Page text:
TIR: Children and teacher return to find a very sad person sitting with his/her head in their hands.The teacher not in role discusses with the road safety experts (students in role) who this person might be and what he/she might be doing there.Ask the children why s/he might be here and what he might want. Listen to and acknowledge their suggestions. Attempt to facilitate a discussion of what makes people sad and worried. TIR maintains the role of someone very upset. They might mutter to themselves things like: "I don't know what to do. I don't know what to do". "At least they're safe". "It's a big dent though". This teacher must ignore the students during this time continuing to mutter worried comments, wringing hands and sighing heavily.Questions you might ask: "I wonder who this is?""I wonder why s/he is here?""What do the think the problem might be?""If you think about what you just heard could you work out what the problem might be?""How can you tell something is wrong?""What might make people sad and worried like this?"

Building the Narrative

Hot Seating: The students in role as the road safety experts question the upset person. Eventually, the man says he is sad and worried because his children play up in the back of the car; they fight over seatbelts and who is sitting where. Today he was driving along trying to get them to settle when he crashed into the back of the bus that had stopped in front of him. He got a big fright, luckily his children weren't hurt but there is a big dent in his car. He doesn't know what to do to get his children to behave.Set up a meeting with the road safety experts (students in role) to gather what information they have and organise what support role they could have. You might make name tags for the students e.g. Bill Smith - Road Safety Committee.The teacher out of role gets agreement from the students that they will make a book of rules for the Mum or Dad to read with his/her children so they understand how dangerous their behaviour is.TIR responds to the suggestions. If the children suggest they make a book of rules for the upset person he can be delighted. If not he says, "I need some rules. I'm sure there are lots of rules, how can I remember them."The sad person says there needs to be pictures as well as words because his kids like pictures, and so does he.Teacher out role negotiates with the students the layout of the book - one page per student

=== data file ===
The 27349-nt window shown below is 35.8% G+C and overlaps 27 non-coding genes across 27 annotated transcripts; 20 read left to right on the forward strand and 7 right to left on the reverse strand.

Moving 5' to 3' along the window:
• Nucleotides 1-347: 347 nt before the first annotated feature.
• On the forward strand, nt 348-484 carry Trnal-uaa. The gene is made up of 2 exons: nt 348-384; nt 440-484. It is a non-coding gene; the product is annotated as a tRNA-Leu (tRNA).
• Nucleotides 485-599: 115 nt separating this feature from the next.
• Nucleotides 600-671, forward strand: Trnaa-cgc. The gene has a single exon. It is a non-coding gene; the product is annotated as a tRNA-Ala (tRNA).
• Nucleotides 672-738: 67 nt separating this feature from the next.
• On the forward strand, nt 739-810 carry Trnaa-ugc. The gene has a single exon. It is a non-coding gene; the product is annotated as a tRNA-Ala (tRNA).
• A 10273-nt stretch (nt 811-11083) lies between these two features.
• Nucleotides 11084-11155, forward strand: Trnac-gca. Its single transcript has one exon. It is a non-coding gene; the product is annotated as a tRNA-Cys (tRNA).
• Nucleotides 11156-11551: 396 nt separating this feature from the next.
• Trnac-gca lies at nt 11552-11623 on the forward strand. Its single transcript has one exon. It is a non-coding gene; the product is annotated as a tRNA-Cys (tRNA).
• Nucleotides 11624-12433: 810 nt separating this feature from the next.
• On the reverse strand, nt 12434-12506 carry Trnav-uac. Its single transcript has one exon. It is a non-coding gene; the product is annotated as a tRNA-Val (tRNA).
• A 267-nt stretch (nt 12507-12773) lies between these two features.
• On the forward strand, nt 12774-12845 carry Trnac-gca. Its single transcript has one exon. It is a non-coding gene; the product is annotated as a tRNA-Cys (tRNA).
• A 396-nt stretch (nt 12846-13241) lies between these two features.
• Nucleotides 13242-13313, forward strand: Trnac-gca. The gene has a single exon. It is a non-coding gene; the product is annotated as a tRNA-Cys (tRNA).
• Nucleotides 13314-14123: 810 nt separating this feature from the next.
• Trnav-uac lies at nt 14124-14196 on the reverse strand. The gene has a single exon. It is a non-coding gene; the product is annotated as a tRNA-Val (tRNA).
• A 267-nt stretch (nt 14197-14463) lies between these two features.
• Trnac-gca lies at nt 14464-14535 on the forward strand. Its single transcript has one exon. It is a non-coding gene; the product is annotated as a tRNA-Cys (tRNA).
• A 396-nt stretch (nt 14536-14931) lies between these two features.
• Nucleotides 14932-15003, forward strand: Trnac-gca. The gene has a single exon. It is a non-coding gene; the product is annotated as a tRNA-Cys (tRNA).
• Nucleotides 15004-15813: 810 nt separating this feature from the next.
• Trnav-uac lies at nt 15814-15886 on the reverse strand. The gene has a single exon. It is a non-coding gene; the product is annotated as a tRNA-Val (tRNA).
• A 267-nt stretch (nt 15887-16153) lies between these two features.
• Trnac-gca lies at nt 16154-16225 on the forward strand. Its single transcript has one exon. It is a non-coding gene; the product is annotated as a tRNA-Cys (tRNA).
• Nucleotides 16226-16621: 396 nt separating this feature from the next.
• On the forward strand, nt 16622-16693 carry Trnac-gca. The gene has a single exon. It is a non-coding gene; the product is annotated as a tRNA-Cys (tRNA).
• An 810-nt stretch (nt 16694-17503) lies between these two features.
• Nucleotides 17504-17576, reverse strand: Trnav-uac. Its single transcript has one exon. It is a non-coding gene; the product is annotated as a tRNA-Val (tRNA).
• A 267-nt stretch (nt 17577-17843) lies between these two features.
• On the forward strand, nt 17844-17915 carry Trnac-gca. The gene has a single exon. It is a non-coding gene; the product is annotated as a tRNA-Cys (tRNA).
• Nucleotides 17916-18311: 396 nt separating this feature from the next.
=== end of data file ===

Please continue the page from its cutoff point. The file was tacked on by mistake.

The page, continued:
TIR should reveal snippets of information in answer to questions, making the students work to get the information.See Drama Posters - Poster 1, Image 8. See Drama Posters - Poster 1, Image 10 & Poster 3, Image 6.Move the group away from the upset person who stays on the spot in role.Return to the upset person and make offers to help.Once the idea of the book is established the TIR as the upset person leaves and comes back into the class as themselves.Students should put their own name on the page they write.

Reflecting on the issues and bringing the drama to conclusion

The students plan a ceremony where they will present the sad person with their page of the book.Ceremonywith TIR receiving the book: the ceremony takes place and finally the sad person has all the pages of the book in his/her hands. S/he shuffles through the pages expressing delight and excitement and what has been done. He says "I will take you all to the ice-cream shop as a reward."Role Play: the students organize the space to represent the vehicle for the ride to the ice cream shop. When they are seated in the vehicle they go through the rules to demonstrate to the sad person.Always wear your seat belt. No fighting in the car. No loud noises while in traffic. No heads, arms, legs out the window.Don't touch the driver.After the journey the sad person reads the book acknowledging the writer of each page. S/he thanks the students again and goes off to share it with his children.

The plan involves bringing the TIR back into the drama.These are some of the rules they need to know. Once the rules are established make the imaginary journey to the ice cream shop.
Discussion in Reflection: Summarise what happened in the drama and read 'Car Care'.